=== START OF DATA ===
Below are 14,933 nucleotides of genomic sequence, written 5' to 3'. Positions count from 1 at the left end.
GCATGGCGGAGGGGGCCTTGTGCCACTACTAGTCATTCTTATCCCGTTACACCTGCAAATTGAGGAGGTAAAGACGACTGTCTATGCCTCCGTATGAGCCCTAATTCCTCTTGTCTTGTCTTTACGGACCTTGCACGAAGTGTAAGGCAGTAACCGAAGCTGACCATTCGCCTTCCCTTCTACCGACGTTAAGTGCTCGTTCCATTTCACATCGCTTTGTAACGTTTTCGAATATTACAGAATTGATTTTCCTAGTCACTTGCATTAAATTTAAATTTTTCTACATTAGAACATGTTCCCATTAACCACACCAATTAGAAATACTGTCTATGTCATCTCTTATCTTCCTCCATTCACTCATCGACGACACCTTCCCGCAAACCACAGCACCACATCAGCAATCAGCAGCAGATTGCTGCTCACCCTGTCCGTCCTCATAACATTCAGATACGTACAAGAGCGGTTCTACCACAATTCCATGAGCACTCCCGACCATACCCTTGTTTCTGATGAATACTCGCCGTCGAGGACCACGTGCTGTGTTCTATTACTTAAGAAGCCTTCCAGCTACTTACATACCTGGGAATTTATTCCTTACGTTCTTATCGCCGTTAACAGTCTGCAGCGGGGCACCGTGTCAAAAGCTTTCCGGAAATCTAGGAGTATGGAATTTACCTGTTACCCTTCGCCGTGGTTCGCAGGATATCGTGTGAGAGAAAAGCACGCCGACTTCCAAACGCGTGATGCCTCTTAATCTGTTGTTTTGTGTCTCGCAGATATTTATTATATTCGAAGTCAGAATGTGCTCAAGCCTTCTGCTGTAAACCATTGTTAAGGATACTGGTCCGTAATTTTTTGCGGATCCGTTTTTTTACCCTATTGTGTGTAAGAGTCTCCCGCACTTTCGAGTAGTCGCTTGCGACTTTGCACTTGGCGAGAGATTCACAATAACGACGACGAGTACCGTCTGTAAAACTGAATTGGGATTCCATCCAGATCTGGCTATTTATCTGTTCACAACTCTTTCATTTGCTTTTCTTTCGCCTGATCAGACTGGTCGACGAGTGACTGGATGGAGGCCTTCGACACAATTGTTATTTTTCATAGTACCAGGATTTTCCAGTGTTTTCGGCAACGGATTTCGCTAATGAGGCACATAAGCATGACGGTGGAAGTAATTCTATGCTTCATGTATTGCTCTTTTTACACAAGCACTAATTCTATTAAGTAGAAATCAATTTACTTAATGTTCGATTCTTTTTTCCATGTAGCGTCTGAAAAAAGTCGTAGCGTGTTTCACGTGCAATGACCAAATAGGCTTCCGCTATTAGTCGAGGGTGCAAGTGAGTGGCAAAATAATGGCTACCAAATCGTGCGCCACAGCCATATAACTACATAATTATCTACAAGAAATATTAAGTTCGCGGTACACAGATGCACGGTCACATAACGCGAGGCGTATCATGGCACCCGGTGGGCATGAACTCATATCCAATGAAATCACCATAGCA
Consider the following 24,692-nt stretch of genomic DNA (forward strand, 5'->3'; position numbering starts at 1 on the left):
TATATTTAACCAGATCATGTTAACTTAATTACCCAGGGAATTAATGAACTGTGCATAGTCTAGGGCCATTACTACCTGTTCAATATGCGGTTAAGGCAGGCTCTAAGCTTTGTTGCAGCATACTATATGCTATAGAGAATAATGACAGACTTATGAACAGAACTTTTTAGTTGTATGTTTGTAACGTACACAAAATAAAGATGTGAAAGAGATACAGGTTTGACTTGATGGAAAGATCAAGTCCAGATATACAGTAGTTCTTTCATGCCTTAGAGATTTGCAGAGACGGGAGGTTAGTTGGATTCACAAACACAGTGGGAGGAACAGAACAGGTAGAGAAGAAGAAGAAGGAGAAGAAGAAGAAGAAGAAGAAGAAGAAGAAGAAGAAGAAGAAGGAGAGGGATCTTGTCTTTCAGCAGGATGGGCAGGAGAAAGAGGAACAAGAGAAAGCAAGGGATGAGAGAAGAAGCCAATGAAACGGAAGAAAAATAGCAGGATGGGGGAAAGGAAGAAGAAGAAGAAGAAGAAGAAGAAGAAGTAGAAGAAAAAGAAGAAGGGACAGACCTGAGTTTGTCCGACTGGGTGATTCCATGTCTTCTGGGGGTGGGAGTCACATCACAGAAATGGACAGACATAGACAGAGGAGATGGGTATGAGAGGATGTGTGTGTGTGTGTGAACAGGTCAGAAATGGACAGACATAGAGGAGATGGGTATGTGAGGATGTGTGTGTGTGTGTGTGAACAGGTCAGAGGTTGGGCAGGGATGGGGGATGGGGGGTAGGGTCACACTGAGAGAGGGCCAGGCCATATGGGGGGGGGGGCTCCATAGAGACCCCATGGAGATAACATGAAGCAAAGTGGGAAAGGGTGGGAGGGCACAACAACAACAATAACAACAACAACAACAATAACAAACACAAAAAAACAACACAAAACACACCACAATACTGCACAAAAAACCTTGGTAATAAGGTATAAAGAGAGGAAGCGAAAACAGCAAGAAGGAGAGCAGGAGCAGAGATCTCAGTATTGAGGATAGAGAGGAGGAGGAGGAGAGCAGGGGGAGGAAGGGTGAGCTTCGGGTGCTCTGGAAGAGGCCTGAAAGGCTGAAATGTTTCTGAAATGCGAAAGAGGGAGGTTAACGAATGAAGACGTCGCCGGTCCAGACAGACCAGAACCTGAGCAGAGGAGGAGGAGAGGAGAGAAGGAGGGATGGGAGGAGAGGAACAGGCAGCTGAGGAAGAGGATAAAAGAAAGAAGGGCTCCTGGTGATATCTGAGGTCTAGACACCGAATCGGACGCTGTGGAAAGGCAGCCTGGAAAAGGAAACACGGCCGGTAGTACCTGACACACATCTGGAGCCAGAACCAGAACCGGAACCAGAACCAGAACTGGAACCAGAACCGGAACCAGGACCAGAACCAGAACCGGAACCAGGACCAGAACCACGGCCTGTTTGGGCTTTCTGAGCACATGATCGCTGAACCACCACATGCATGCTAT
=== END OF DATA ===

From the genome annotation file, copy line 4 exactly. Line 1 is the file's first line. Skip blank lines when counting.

TATATTTAACCAGATCATGTTAACTTAATTACCCAGGGAATTAATGAACTGTGCATAGTCTAGGGCCATTACTACCTGTTCAATATGCGGTTAAGGCAGGCTCTAAGCTTTGTTGCAGCATACTATATGCTATAGAGAATAATGACAGACTTATGAACAGAACTTTTTAGTTGTATGTTTGTAACGTACACAAAATAAAGATGTGAAAGAGATACAGGTTTGACTTGATGGAAAGATCAAGTCCAGATATACAGTAGTTCTTTCATGCCTTAGAGATTTGCAGAGACGGGAGGTTAGTTGGATTCACAAACACAGTGGGAGGAACAGAACAGGTAGAGAAGAAGAAGAAGGAGAAGAAGAAGAAGAAGAAGAAGAAGAAGAAGAAGAAGAAGAAGGAGAGGGATCTTGTCTTTCAGCAGGATGGGCAGGAGAAAGAGGAACAAGAGAAAGCAAGGGATGAGAGAAGAAGCCAATGAAACGGAAGAAAAATAGCAGGATGGGGGAAAGGAAGAAGAAGAAGAAGAAGAAGAAGAAGAAGTAGAAGAAAAAGAAGAAGGGACAGACCTGAGTTTGTCCGACTGGGTGATTCCATGTCTTCTGGGGGTGGGAGTCACATCACAGAAATGGACAGACATAGACAGAGGAGATGGGTATGAGAGGATGTGTGTGTGTGTGTGAACAGGTCAGAAATGGACAGACATAGAGGAGATGGGTATGTGAGGATGTGTGTGTGTGTGTGTGAACAGGTCAGAGGTTGGGCAGGGATGGGGGATGGGGGGTAGGGTCACACTGAGAGAGGGCCAGGCCATATGGGGGGGGGGGCTCCATAGAGACCCCATGGAGATAACATGAAGCAAAGTGGGAAAGGGTGGGAGGGCACAACAACAACAATAACAACAACAACAACAATAACAAACACAAAAAAACAACACAAAACACACCACAATACTGCACAAAAAACCTTGGTAATAAGGTATAAAGAGAGGAAGCGAAAACAGCAAGAAGGAGAGCAGGAGCAGAGATCTCAGTATTGAGGATAGAGAGGAGGAGGAGGAGAGCAGGGGGAGGAAGGGTGAGCTTCGGGTGCTCTGGAAGAGGCCTGAAAGGCTGAAATGTTTCTGAAATGCGAAAGAGGGAGGTTAACGAATGAAGACGTCGCCGGTCCAGACAGACCAGAACCTGAGCAGAGGAGGAGGAGAGGAGAGAAGGAGGGATGGGAGGAGAGGAACAGGCAGCTGAGGAAGAGGATAAAAGAAAGAAGGGCTCCTGGTGATATCTGAGGTCTAGACACCGAATCGGACGCTGTGGAAAGGCAGCCTGGAAAAGGAAACACGGCCGGTAGTACCTGACACACATCTGGAGCCAGAACCAGAACCGGAACCAGAACCAGAACTGGAACCAGAACCGGAACCAGGACCAGAACCAGAACCGGAACCAGGACCAGAACCACGGCCTGTTTGGGCTTTCTGAGCACATGATCGCTGAACCACCACATGCATGCTAT